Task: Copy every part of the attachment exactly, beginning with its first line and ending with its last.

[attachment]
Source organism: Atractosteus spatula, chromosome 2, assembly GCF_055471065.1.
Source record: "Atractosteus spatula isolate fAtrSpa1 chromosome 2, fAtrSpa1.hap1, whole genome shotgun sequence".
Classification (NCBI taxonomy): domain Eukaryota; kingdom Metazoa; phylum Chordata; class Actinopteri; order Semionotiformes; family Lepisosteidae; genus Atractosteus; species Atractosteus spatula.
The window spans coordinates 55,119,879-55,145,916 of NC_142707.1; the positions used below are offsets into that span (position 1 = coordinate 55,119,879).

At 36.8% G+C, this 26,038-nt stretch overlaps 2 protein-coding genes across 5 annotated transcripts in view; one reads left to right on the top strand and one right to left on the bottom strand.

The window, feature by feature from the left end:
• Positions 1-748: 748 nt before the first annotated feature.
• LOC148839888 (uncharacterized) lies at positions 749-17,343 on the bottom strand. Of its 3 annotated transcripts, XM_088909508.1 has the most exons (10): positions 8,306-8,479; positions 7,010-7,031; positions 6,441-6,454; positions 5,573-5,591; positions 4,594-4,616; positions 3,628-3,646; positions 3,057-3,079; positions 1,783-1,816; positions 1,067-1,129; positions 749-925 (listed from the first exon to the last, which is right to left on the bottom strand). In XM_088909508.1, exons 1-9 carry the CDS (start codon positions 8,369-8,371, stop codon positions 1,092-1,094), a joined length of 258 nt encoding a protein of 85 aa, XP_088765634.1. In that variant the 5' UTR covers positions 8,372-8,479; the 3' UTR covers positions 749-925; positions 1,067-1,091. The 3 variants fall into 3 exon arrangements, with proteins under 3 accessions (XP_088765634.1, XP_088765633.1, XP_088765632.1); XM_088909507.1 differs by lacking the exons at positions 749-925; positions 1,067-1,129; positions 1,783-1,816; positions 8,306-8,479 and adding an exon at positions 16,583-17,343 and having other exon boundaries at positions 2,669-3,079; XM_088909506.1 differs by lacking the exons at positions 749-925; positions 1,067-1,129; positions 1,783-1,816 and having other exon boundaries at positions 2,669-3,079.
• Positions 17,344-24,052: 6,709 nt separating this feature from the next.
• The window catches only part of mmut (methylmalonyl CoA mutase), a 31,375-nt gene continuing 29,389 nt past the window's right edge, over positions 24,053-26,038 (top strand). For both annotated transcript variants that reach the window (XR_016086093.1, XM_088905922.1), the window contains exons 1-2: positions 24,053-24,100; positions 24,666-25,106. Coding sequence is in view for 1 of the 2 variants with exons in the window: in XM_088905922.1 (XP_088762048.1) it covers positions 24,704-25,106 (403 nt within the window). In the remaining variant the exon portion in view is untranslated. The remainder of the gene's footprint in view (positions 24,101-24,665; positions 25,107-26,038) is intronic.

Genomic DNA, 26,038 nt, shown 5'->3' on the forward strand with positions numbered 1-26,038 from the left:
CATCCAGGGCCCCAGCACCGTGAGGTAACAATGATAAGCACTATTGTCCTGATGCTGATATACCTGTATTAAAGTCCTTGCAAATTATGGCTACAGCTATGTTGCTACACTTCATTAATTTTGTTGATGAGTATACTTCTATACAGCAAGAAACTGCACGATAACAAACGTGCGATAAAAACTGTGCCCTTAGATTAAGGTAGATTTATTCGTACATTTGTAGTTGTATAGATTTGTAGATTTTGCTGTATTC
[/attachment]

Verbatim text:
Source organism: Atractosteus spatula, chromosome 2, assembly GCF_055471065.1.
Source record: "Atractosteus spatula isolate fAtrSpa1 chromosome 2, fAtrSpa1.hap1, whole genome shotgun sequence".
Classification (NCBI taxonomy): domain Eukaryota; kingdom Metazoa; phylum Chordata; class Actinopteri; order Semionotiformes; family Lepisosteidae; genus Atractosteus; species Atractosteus spatula.
The window spans coordinates 55,119,879-55,145,916 of NC_142707.1; the positions used below are offsets into that span (position 1 = coordinate 55,119,879).

At 36.8% G+C, this 26,038-nt stretch overlaps 2 protein-coding genes across 5 annotated transcripts in view; one reads left to right on the top strand and one right to left on the bottom strand.

The window, feature by feature from the left end:
• Positions 1-748: 748 nt before the first annotated feature.
• LOC148839888 (uncharacterized) lies at positions 749-17,343 on the bottom strand. Of its 3 annotated transcripts, XM_088909508.1 has the most exons (10): positions 8,306-8,479; positions 7,010-7,031; positions 6,441-6,454; positions 5,573-5,591; positions 4,594-4,616; positions 3,628-3,646; positions 3,057-3,079; positions 1,783-1,816; positions 1,067-1,129; positions 749-925 (listed from the first exon to the last, which is right to left on the bottom strand). In XM_088909508.1, exons 1-9 carry the CDS (start codon positions 8,369-8,371, stop codon positions 1,092-1,094), a joined length of 258 nt encoding a protein of 85 aa, XP_088765634.1. In that variant the 5' UTR covers positions 8,372-8,479; the 3' UTR covers positions 749-925; positions 1,067-1,091. The 3 variants fall into 3 exon arrangements, with proteins under 3 accessions (XP_088765634.1, XP_088765633.1, XP_088765632.1); XM_088909507.1 differs by lacking the exons at positions 749-925; positions 1,067-1,129; positions 1,783-1,816; positions 8,306-8,479 and adding an exon at positions 16,583-17,343 and having other exon boundaries at positions 2,669-3,079; XM_088909506.1 differs by lacking the exons at positions 749-925; positions 1,067-1,129; positions 1,783-1,816 and having other exon boundaries at positions 2,669-3,079.
• Positions 17,344-24,052: 6,709 nt separating this feature from the next.
• The window catches only part of mmut (methylmalonyl CoA mutase), a 31,375-nt gene continuing 29,389 nt past the window's right edge, over positions 24,053-26,038 (top strand). For both annotated transcript variants that reach the window (XR_016086093.1, XM_088905922.1), the window contains exons 1-2: positions 24,053-24,100; positions 24,666-25,106. Coding sequence is in view for 1 of the 2 variants with exons in the window: in XM_088905922.1 (XP_088762048.1) it covers positions 24,704-25,106 (403 nt within the window). In the remaining variant the exon portion in view is untranslated. The remainder of the gene's footprint in view (positions 24,101-24,665; positions 25,107-26,038) is intronic.

Genomic DNA, 26,038 nt, shown 5'->3' on the forward strand with positions numbered 1-26,038 from the left:
CATCCAGGGCCCCAGCACCGTGAGGTAACAATGATAAGCACTATTGTCCTGATGCTGATATACCTGTATTAAAGTCCTTGCAAATTATGGCTACAGCTATGTTGCTACACTTCATTAATTTTGTTGATGAGTATACTTCTATACAGCAAGAAACTGCACGATAACAAACGTGCGATAAAAACTGTGCCCTTAGATTAAGGTAGATTTATTCGTACATTTGTAGTTGTATAGATTTGTAGATTTTGCTGTATTC